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State budget wins Senate approval but changes to spending proposal are likely ahead
2019 Indiana General Assembly

State budget wins Senate approval but changes to spending proposal are likely ahead

State budget wins Senate approval, but changes likely ahead following updated revenue forecast

State Sen. Karen Tallian, D-Ogden Dunes, standing left, the top Democrat on the Senate Appropriations Committee, speaks Tuesday in opposition to the Senate Republican budget plan in House Bill 1001. The measure was approved 40-8.

INDIANAPOLIS — The battle over how Indiana should spend about $34.6 billion in taxpayer funds over the next two years can begin in earnest after the Senate voted 40-8 Tuesday to approve its state budget proposal.

Just as in the House, elementary and high school education is the largest spending component in the Senate's revised version of House Bill 1001, accounting for 1 out of every 2 dollars the state will spend between July 1, 2019 and June 30, 2021.

In total, the Senate spending plan increases kindergarten through 12th grade student funding by $535 million, to $14.9 billion for the two-year period, up $74 million compared to the House budget and $103 million more than Republican Gov. Eric Holcomb requested.

However, that education funding increase is not required to be spent on boosting teacher salaries, despite teacher rallies across Northwest Indiana and the rest of the state Tuesday in favor of higher pay.

Instead, lawmakers repeatedly insisted that decisions on teacher pay must be made at the local level, and not at the Statehouse.

The Senate budget does include $90 million for Teacher Appreciation Grants, up from $60 million in the current budget, and requires all teachers rated "effective" or "highly effective" to receive a grant, with at least one-third of each district's total grant distribution reserved for teachers with less than five years experience.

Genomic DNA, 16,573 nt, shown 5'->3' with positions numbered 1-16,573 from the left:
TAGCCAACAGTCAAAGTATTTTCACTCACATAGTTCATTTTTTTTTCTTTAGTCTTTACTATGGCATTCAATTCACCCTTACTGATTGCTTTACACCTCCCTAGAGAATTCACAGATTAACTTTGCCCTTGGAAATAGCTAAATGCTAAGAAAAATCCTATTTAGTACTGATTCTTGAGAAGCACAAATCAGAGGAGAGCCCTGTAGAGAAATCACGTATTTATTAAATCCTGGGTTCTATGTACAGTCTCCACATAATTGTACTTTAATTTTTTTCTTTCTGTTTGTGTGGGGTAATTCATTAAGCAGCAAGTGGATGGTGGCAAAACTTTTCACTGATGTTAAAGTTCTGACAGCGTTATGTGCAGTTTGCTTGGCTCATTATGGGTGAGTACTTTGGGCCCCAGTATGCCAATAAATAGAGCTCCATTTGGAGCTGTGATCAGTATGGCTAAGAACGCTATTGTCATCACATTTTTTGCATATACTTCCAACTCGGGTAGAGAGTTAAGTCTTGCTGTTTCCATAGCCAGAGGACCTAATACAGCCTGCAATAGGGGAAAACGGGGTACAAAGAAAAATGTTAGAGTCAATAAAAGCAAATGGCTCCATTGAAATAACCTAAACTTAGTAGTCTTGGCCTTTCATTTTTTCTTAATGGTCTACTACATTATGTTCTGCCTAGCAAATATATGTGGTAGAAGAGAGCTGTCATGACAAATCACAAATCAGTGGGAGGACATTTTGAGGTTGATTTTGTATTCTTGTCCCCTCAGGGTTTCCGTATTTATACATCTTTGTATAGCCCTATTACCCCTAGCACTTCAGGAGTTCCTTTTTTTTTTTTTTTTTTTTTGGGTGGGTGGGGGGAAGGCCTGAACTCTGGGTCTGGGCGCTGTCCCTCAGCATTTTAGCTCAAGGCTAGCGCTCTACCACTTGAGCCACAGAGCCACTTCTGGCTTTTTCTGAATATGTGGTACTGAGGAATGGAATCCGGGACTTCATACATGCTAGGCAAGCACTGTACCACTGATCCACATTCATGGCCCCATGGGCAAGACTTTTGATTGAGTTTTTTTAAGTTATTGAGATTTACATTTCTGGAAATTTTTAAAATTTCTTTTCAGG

In addition, school districts statewide would have an extra $140 million to spend on any need, as the Senate budget, similar to the House and governor, uses state reserve funds to bring a teacher pension account to fully-funded status, and thereby reduce the contribution rate that school corporations annually pay on behalf of their employees.

Beyond the 50% for K-12 education, the Senate budget appropriates 15% of state spending to Medicaid, 12% to colleges and universities, 6% to public safety, 5% for child services, 4% for health and human services, 4% for general government, 2% for capital projects and 2% for other.

Notable Region budget allocations include: $12 million for South Shore Line expansion projects; $11.6 million for deferred maintenance at Indiana University Northwest, Purdue University Northwest and other university campuses; $6.6 million for new infant mortality prevention programs; and $800,000 to fund the local share of a U.S. Army Corps of Engineers study of Lake Michigan beach erosion.

On Monday, state Sen. Eddie Melton, D-Gary, also won Senate approval to add to the budget legislation a property tax amnesty program to help people behind on their taxes get caught up without having to pay hefty interest or penalties.

"This program is a big step towards eliminating the blight that vacant lots have on our neighborhoods and will help counties access millions of dollars in delinquent tax payments," Melton said.

"At the same time, this program will be a huge relief to Hoosiers who are currently unable to pay back these overdue taxes."

The final budget provisions are certain to be heavily shaped by the revised state revenue forecast due to be issued Wednesday.

House Speaker Brian Bosma, R-Indianapolis, anticipates that projected tax collections for the next two years will be lower than what lawmakers were told in December, which could require the proposed spending increases for education and the Department of Child Services to be dialed back.

Ultimately, leaders from the House, Senate and governor's office will hammer out a compromise budget plan over the next week or so that must be re-approved by both Republican-controlled chambers and Holcomb to become law.


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